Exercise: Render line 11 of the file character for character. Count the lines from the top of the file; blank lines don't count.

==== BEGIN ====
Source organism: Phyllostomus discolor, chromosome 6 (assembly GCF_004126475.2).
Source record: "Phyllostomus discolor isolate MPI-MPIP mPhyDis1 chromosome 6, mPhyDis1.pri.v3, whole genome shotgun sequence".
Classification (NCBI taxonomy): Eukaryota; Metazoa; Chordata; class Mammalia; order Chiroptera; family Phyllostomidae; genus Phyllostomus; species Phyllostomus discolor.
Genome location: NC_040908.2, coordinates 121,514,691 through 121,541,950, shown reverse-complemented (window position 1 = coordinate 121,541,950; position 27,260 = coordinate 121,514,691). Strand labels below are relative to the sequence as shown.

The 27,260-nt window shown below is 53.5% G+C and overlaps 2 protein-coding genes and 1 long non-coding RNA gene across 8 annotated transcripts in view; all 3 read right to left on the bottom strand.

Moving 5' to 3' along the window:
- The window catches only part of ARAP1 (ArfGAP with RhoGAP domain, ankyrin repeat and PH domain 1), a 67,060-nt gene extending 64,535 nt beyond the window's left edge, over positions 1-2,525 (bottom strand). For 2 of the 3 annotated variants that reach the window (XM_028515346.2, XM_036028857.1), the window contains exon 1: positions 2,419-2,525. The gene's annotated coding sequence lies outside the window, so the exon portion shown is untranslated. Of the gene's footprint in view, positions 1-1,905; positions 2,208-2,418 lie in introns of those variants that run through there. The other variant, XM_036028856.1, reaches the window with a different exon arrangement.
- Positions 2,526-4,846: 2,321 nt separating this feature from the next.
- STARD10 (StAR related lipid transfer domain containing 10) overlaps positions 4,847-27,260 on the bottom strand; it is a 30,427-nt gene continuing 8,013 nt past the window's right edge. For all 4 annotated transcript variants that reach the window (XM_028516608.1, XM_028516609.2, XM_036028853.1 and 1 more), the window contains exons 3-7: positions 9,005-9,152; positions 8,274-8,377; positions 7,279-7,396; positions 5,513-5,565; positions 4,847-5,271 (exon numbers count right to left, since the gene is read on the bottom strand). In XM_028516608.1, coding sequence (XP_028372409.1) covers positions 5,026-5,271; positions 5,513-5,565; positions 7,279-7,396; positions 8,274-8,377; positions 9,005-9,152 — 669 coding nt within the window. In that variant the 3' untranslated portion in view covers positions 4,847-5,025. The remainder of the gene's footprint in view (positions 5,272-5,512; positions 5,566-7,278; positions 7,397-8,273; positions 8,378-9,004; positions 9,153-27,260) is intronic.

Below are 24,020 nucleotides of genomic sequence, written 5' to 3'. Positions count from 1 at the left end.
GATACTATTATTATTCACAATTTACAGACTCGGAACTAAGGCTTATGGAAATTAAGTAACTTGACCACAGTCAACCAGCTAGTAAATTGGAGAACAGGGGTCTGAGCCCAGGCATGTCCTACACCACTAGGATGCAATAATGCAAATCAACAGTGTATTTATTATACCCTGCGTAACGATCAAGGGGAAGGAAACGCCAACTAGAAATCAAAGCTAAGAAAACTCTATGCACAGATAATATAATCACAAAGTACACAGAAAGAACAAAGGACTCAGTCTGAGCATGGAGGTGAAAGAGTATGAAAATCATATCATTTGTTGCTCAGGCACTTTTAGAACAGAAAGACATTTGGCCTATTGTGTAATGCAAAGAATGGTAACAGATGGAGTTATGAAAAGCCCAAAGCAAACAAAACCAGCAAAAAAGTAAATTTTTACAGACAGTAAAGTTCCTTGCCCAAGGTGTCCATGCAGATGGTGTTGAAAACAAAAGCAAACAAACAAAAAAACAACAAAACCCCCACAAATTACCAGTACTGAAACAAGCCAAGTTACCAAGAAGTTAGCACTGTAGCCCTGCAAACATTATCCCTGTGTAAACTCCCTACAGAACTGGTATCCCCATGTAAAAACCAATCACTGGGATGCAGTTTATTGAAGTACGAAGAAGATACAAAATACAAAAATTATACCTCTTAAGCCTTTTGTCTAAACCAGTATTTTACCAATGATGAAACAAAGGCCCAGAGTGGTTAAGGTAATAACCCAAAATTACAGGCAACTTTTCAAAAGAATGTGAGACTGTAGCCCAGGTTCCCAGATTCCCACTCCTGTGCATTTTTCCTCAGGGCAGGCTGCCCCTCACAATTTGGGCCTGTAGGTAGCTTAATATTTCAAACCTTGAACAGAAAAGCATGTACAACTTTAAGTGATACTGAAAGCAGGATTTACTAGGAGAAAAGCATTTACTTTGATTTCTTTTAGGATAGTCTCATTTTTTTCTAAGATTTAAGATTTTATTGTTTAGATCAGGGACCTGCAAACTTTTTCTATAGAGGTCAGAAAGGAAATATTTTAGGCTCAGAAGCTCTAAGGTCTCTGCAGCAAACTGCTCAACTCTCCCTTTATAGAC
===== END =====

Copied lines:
GATACTATTATTATTCACAATTTACAGACTCGGAACTAAGGCTTATGGAAATTAAGTAACTTGACCACAGTCAACCAGCTAGTAAATTGGAGAACAGGGGTCTGAGCCCAGGCATGTCCTACACCACTAGGATGCAATAATGCAAATCAACAGTGTATTTATTATACCCTGCGTAACGATCAAGGGGAAGGAAACGCCAACTAGAAATCAAAGCTAAGAAAACTCTATGCACAGATAATATAATCACAAAGTACACAGAAAGAACAAAGGACTCAGTCTGAGCATGGAGGTGAAAGAGTATGAAAATCATATCATTTGTTGCTCAGGCACTTTTAGAACAGAAAGACATTTGGCCTATTGTGTAATGCAAAGAATGGTAACAGATGGAGTTATGAAAAGCCCAAAGCAAACAAAACCAGCAAAAAAGTAAATTTTTACAGACAGTAAAGTTCCTTGCCCAAGGTGTCCATGCAGATGGTGTTGAAAACAAAAGCAAACAAACAAAAAAACAACAAAACCCCCACAAATTACCAGTACTGAAACAAGCCAAGTTACCAAGAAGTTAGCACTGTAGCCCTGCAAACATTATCCCTGTGTAAACTCCCTACAGAACTGGTATCCCCATGTAAAAACCAATCACTGGGATGCAGTTTATTGAAGTACGAAGAAGATACAAAATACAAAAATTATACCTCTTAAGCCTTTTGTCTAAACCAGTATTTTACCAATGATGAAACAAAGGCCCAGAGTGGTTAAGGTAATAACCCAAAATTACAGGCAACTTTTCAAAAGAATGTGAGACTGTAGCCCAGGTTCCCAGATTCCCACTCCTGTGCATTTTTCCTCAGGGCAGGCTGCCCCTCACAATTTGGGCCTGTAGGTAGCTTAATATTTCAAACCTTGAACAGAAAAGCATGTACAACTTTAAGTGATACTGAAAGCAGGATTTACTAGGAGAAAAGCATTTACTTTGATTTCTTTTAGGATAGTCTCATTTTTTTCTAAGATTTAAGATTTTATTGTTTAGATCAGGGACCTGCAAACTTTTTCTATAGAGGTCAGAAAGGAAATATTTTAGGCTCAGAAGCTCTAAGGTCTCTGCAGCAAACTGCTCAACTCTCCCTTTATAGAC